Did You Know?

A single medium-sized egg contains 186 mg of cholesterol, which is 62% of the recommended daily intake (RDI). In contrast, the white is mostly protein and low in cholesterol. Therefore, eating two or more eggs per day, will go over the recommended intake daily and can increase your bad cholesterol (LDL). 

1. PROTEIN RICH OVERNIGHT OATS

Ingredients (Serves: 1)

Directions

  1. Combine oats, milk, yogurt, almond butter, honey, spice, and apple in a 1-cup jar, stirring until very well blended.
  2. Cover and refrigerate 8 hours or overnight.
  3. Once Ready, stir before serving and sprinkle with walnuts.

Nutrition Information:

Per serving: Calories: 380; Total Fat: 14g; Saturated Fat: 2g; Monounsaturated Fat: 5g; Cholesterol: 3mg; Sodium: 82mg; Carbohydrate: 52g; Dietary Fiber: 6g; Sugar: 19g; Protein: 18g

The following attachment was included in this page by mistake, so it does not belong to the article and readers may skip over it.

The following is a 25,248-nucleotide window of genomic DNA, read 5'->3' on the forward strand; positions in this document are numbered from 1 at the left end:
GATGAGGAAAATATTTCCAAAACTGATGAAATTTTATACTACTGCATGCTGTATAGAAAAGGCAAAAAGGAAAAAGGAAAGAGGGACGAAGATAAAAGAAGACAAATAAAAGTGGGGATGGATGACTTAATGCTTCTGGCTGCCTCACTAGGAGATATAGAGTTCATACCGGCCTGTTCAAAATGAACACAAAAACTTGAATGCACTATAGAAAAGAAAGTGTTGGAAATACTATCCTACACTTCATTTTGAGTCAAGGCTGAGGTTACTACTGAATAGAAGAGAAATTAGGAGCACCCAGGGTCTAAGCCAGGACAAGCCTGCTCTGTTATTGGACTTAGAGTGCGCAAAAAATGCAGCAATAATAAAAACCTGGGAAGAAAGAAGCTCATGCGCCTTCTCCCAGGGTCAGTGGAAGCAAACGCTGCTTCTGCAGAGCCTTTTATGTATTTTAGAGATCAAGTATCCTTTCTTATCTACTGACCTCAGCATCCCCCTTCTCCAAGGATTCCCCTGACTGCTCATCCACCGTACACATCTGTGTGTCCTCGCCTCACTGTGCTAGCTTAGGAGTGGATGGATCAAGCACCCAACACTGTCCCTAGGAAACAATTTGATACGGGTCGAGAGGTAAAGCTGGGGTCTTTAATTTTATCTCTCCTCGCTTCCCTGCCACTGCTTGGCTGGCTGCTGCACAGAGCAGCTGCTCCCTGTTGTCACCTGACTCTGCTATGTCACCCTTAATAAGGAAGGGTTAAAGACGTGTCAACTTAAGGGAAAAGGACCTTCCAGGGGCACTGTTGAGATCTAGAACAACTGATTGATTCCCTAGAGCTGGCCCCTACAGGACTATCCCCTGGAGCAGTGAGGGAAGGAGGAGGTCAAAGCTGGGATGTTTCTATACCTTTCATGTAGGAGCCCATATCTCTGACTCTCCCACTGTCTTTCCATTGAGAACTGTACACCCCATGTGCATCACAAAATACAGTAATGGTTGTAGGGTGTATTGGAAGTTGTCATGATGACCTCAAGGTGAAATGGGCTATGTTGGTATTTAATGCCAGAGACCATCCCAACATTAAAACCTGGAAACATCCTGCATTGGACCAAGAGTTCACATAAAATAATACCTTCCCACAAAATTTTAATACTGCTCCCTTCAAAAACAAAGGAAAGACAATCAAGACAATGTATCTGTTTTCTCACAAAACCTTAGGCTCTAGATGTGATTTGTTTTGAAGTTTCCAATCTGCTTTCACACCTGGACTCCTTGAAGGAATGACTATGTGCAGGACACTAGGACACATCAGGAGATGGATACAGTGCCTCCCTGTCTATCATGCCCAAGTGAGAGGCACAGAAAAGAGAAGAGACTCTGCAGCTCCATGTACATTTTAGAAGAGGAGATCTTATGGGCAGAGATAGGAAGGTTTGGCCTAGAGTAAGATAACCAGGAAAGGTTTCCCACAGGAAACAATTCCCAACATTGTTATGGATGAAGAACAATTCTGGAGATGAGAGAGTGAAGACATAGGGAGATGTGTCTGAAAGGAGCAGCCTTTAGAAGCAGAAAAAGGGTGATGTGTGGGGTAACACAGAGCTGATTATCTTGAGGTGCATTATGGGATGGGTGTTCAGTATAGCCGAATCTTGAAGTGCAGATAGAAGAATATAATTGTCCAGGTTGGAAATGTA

2. SMASHED AVOCADO WITH TOMATO, MOZZARELLA & BASIL

Ingredients (Serves: 1)

Directions

  1. Spread avocado on toast.
  2. Top with cheese and tomatoes and sprinkle with chopped basil.

Nutrition Information:

Per serving: Calories: 224; Total Fat: 24g; Saturated Fat: 10g; Monounsaturated Fat: 8g; Cholesterol: 38mg; Sodium: 136mg; Carbohydrate: 26g; Dietary Fiber: 10g; Sugar: 5g; Protein: 23g

high-protein-egg-free-breakfast

3. CHAI SMOOTHIE BOWL

Ingredients (Serves: 1)

high-protein-egg-free-breakfast

Directions

  1. Heat the milk, add a tea bag and steep 1 minute.
  2. Squeeze the bag and refrigerate until cooled.
  3. Discard tea bag and combine tea-milk mixture, yogurt, oats and seeds in a blender. 
  4. Cut the banana into pieces, setting aside a few slices for garnish, and add to yogurt mixture.
  5. Process until smooth and well blended.
  6. Divide mixture into bowls and top with mango, blueberries, and almonds.

Nutrition Information

Per serving: Calories: 263; Total Fat: 6g; Saturated Fat: 1g; Monounsaturated Fat: 2g; Cholesterol: 5mg; Sodium: 91mg; Carbohydrate: 38g; Dietary Fiber: 6g; Sugar: 16g; Protein: 17g

4. FLUFFY CHICKPEA OMELETTE 

Ingredients (Serves: 1)

Directions

  1. In a bowl, mix all dry ingredients, then add yogurt water and mix well. Add more water if needed to make a thick pour-able batter. Mix well and let sit for 2 minutes.